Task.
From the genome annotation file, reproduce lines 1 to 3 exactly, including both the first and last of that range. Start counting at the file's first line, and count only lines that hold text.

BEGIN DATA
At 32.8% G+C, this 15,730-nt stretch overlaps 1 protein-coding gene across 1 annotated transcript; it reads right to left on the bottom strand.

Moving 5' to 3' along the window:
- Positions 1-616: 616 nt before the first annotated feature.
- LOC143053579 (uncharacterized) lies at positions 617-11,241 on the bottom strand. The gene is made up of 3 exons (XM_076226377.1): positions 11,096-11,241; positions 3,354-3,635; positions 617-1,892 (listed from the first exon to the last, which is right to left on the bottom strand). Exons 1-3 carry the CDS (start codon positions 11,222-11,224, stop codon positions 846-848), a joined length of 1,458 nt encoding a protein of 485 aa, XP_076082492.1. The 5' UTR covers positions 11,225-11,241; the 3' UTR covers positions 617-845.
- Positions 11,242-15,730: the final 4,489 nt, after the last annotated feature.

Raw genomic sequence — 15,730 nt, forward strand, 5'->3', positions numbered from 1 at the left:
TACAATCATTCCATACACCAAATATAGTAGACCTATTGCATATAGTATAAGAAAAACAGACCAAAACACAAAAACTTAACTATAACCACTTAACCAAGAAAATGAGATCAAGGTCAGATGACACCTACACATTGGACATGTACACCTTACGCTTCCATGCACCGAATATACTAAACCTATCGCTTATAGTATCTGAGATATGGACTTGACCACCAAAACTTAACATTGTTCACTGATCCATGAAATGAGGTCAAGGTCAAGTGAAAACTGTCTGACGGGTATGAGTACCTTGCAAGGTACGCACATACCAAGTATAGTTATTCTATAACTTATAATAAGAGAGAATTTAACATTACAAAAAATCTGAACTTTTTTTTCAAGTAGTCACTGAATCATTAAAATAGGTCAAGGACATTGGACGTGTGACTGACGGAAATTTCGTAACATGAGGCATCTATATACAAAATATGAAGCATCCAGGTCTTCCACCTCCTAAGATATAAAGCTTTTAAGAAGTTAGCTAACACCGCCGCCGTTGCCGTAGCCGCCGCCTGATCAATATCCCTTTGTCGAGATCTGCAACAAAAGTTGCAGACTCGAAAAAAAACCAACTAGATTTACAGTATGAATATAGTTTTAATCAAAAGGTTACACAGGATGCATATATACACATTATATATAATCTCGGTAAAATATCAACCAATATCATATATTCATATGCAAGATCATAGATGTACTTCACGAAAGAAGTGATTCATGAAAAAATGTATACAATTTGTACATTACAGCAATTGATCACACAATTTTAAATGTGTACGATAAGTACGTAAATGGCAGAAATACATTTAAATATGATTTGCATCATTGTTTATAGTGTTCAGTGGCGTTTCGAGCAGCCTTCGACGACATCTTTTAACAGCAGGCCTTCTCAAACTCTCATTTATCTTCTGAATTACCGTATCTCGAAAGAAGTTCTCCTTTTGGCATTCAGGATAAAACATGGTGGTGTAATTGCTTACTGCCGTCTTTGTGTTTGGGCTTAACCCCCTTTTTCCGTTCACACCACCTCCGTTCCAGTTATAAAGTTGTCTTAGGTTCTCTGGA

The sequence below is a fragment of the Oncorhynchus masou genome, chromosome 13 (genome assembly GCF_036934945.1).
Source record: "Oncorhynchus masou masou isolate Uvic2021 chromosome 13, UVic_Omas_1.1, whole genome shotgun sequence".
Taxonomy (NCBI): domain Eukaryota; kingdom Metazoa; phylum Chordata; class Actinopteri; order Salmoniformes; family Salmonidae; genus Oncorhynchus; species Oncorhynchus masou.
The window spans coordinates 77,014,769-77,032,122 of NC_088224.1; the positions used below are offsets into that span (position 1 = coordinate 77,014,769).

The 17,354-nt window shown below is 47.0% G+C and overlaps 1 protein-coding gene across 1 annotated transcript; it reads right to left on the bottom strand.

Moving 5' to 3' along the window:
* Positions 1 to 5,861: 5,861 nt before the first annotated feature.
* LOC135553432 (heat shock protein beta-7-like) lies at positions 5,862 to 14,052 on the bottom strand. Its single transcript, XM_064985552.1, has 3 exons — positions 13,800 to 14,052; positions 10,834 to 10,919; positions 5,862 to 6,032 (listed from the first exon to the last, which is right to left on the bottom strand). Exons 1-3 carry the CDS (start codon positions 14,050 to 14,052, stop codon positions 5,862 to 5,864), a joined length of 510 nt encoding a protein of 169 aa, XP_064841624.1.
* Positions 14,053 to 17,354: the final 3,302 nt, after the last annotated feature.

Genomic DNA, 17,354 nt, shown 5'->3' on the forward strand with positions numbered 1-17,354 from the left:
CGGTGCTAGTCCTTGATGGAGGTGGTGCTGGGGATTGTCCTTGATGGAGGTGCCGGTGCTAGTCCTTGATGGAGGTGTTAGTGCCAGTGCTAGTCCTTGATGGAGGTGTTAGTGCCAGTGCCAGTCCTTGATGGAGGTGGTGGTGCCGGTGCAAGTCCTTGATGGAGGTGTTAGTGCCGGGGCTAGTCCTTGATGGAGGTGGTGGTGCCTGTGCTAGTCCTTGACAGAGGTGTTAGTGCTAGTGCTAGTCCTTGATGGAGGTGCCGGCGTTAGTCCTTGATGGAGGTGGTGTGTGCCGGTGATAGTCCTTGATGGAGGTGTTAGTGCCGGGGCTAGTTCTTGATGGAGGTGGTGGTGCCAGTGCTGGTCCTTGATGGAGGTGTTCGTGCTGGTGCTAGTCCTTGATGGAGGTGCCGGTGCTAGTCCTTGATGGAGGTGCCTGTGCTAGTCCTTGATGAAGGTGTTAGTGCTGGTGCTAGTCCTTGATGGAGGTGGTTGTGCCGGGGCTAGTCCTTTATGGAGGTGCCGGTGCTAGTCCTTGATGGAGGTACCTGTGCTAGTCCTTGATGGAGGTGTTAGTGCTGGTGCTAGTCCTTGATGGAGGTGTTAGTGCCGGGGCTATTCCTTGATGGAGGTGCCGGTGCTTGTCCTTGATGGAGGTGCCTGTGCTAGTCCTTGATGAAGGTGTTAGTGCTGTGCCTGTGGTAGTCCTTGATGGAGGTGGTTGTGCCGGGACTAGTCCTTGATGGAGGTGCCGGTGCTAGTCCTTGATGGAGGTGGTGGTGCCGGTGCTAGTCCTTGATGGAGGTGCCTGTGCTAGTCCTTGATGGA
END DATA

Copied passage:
At 32.8% G+C, this 15,730-nt stretch overlaps 1 protein-coding gene across 1 annotated transcript; it reads right to left on the bottom strand.

Moving 5' to 3' along the window:
- Positions 1-616: 616 nt before the first annotated feature.